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Defending life from the moment of conception

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News, 14 July 2003

14 July 2003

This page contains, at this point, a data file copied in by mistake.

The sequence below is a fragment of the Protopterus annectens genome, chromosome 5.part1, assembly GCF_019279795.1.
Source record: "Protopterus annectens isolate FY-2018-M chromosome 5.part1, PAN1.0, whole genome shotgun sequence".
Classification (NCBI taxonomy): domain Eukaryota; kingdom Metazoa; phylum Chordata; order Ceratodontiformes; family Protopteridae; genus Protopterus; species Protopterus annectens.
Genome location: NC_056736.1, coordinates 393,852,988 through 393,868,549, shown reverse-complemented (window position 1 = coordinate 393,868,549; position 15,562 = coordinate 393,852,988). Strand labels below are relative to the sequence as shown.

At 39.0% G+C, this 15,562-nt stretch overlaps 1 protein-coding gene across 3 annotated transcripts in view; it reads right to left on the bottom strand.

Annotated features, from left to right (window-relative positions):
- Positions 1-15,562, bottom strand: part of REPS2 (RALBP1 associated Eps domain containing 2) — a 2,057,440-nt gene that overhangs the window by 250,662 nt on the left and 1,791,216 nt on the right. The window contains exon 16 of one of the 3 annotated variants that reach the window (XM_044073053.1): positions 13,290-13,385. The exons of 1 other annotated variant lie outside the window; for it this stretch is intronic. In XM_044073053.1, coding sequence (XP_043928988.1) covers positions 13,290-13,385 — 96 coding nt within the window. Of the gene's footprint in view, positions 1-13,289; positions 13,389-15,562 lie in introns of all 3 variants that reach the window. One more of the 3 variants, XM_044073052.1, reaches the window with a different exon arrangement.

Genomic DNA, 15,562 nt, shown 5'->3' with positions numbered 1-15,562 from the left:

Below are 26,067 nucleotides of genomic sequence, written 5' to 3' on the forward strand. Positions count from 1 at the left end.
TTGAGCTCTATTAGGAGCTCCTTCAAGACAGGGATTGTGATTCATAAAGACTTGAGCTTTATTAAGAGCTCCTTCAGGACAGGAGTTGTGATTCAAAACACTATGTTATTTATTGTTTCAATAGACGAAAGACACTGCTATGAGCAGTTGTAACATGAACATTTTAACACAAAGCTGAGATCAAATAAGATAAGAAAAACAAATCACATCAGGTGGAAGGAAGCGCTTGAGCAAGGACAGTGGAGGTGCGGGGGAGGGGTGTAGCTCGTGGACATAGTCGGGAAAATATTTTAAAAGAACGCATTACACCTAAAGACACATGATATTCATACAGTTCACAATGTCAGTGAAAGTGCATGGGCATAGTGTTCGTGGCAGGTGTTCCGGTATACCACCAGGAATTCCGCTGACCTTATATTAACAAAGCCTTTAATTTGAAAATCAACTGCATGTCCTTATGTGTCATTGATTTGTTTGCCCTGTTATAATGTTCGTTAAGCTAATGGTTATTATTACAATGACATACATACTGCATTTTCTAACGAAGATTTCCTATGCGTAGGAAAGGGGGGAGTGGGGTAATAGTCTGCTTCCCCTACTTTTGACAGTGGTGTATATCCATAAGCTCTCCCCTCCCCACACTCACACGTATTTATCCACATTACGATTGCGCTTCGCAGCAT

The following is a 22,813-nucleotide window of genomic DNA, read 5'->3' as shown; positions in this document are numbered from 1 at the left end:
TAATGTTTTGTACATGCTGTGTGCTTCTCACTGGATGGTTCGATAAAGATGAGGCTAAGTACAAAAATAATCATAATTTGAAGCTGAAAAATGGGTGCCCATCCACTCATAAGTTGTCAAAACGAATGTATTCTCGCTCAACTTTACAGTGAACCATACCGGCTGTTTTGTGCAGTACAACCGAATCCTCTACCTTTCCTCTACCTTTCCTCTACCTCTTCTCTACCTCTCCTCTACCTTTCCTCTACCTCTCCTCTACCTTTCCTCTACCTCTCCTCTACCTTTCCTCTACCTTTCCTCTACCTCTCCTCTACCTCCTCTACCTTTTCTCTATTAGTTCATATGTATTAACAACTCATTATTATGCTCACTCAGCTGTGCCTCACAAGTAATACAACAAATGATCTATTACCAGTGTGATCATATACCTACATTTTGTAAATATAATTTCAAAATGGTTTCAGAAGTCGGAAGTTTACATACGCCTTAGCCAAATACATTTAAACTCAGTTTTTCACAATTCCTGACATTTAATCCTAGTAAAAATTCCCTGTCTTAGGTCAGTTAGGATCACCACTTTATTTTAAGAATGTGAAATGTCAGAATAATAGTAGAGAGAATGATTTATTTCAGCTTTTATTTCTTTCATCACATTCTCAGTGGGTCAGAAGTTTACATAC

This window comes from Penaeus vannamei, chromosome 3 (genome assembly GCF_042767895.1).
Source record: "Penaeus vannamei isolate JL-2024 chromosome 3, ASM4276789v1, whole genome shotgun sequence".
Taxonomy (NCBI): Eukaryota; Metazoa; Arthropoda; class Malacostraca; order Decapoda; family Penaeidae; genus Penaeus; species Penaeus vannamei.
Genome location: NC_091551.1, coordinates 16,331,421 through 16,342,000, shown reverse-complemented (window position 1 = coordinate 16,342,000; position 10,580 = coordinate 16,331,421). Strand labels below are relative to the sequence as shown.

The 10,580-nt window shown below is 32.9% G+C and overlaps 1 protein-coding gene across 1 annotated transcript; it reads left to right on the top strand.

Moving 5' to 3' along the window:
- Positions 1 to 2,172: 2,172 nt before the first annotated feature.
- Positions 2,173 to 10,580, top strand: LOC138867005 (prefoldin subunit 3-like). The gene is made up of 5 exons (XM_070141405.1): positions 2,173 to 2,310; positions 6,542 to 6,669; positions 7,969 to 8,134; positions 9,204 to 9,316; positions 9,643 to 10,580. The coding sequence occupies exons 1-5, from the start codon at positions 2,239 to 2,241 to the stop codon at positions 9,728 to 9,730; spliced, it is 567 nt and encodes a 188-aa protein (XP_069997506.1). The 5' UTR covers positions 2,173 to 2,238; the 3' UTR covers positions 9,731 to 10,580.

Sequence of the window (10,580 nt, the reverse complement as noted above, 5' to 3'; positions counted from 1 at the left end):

14 July 2003 14 July 2003 Following the deaths of the Iranian conjoined twins during separation surgery, two Egyptian boys joined at the head are to undergo surgery in the next few months. Ahmed and Mohamed Ibrahim are joined in such a way that it will be difficult for them ever to walk and at only two years old stand a higher chance of survival. Dr Kenneth Salyer, the US surgeon who has been treating them for a year, has said that the operation will be exceedingly dangerous but the medical team is confident that the twins can be separated successfully. [The Scotsman, 14 July ] The German committee on prescription drugs has recommended making the morning after pill available over the counter, Deutsche Welle reports. In order for this to come about, the health ministry will have to approve a statute that will then have to be passed by Germany's upper legislative chamber, the Bundesrat. Though the article notes that it is uncertain whether greater availability of the morning after pill will slow the pregnancy rate or decrease the number of surgical abortions, women's groups and family planning organisations have welcomed the decision. [Deutsche Welle, 11 July ] Italian researchers trying to treat muscular dystrophy using gene therapy and embryonic stem cells have said that it will be many years before their research bears fruit, Reuters reports. Dr Giulio Cossu of the Stem Cell Research Institute in Milan and the University of Rome said that stem cells had been used to strengthen the muscles of mice with muscular dystrophy, but a major breakthrough is still years away. "The results are interesting but we do not want to raise hopes ahead of time," he told a news conference. "I'm convinced this is an important result, but this is still not the therapy, for the mice or for patients." [Reuters, 14 July ] Schools in Scotland are to be banned from distributing the morning after pill to girls following a public outcry. Health minister Malcolm Chisholm stated in an interview: "We have to take account of people's views. The morning-after pill in schools is not on the agenda at all. I think people can be reassured. There is obviously a lot of concern about that among parents and I think we have to look at different ways of dealing with those issues." [Scotland on Sunday, 13 July ] SPUC Scotland director Ian Murray welcomed the decision. "Scottish parents will be relieved by this news that their children's schools will be an abortion-free zone," he said. "However, we remain concerned that schoolchildren may still be offered, or even pressured into using, abortion-inducing birth control by so-called sexual health clinics and drop-in centres deliberately located near school premises." [Independent Catholic News, 14 July ] Clinical trials involving sixty women at a Cambridgeshire clinic have suggested that use of Leukaemia Inhibitory Factor may increase the chances of IVF embryos implanting. Speaking at the European Society of Human Reproduction and Embryology in Madrid, Peter Brinsden, the clinic director, said: "From our initial trial, carried out in collaboration with the Care Clinic in Nottingham, we believe LIF has exciting implications for increasing the chances of pregnancy in couples in whom embryos have previously failed to implant." [Cambridge News, 11 July ] The New York Catholic Conference, which represents the 8 Catholic diocese of New York State, has withdrawn its objection to legislation which obliges hospital emergency rooms to provide abortifacient drugs to rape victims. The objection was withdrawn on condition that "the drugs are not contraindicated, the woman is not pregnant and it is within a medically appropriate amount of time from the attack." [LifeSite, 11 July ] A SPUC spokesman commented: "by making these stipulations, the Conference appears to be trying to avoid Catholic hospitals being placed in the position of providing the drug under circumstances that would cause abortion. However, it is difficult to see how these conditions could be applied on a practical level." [SPUC source] The British Medical Association supports the pre-implantation selection of embryos to treat a sick sibling, according to the British Medical Journal. The BMA's annual representative meeting endorsed the Hashmi judgement, which permitted a baby to be specially selected so that the brother could be treated with the cord blood. "We need to have this facility to use this technique when it is needed," said Dr Michael Wilks, chairman of the medical ethics committee. However, Dr Gregory Gardner, a Birmingham GP, criticised the selection and destruction of embryos as "eugenics with a vengeance." [BMJ, 12 July ] In a report to the Anglican General Synod in York, the Bishop of Norwich, Graham Jones, asked the Synod to "affirm the sanctity of the human embryo and therefore the need to treat it with profound respect" and "to ensure the ethical imperatives in embryo research are never forgotten." He also asked the Synod to recognise the "different but principled and sincerely held views among Christians" on the subject of embryo research. Bishop Jones commented: "Sometimes it seems that the sophistication of our medical science is not matched by an equally sophisticated understanding of human psychology or interest in ethical reasoning." According to the wording of the report, Bishop Jones appears to recognise the sanctity of human life whilst at the same time condoning some forms of embryo research. [Yorkshire Post, 14 July , Synod Agenda, 12 July ] A survey conducted by Mother and Baby magazine has raised concerns that mothers may be depriving their babies of the types of food necessary for healthy growth because of fears that they may become overweight. Luci Daniels, a state registered dietician, said: "The research suggests that some mums are using their knowledge of adult weight loss and 'healthy eating' when choosing what their babies eat, without understanding that it could be damaging for their child." [BBC, 14 July ]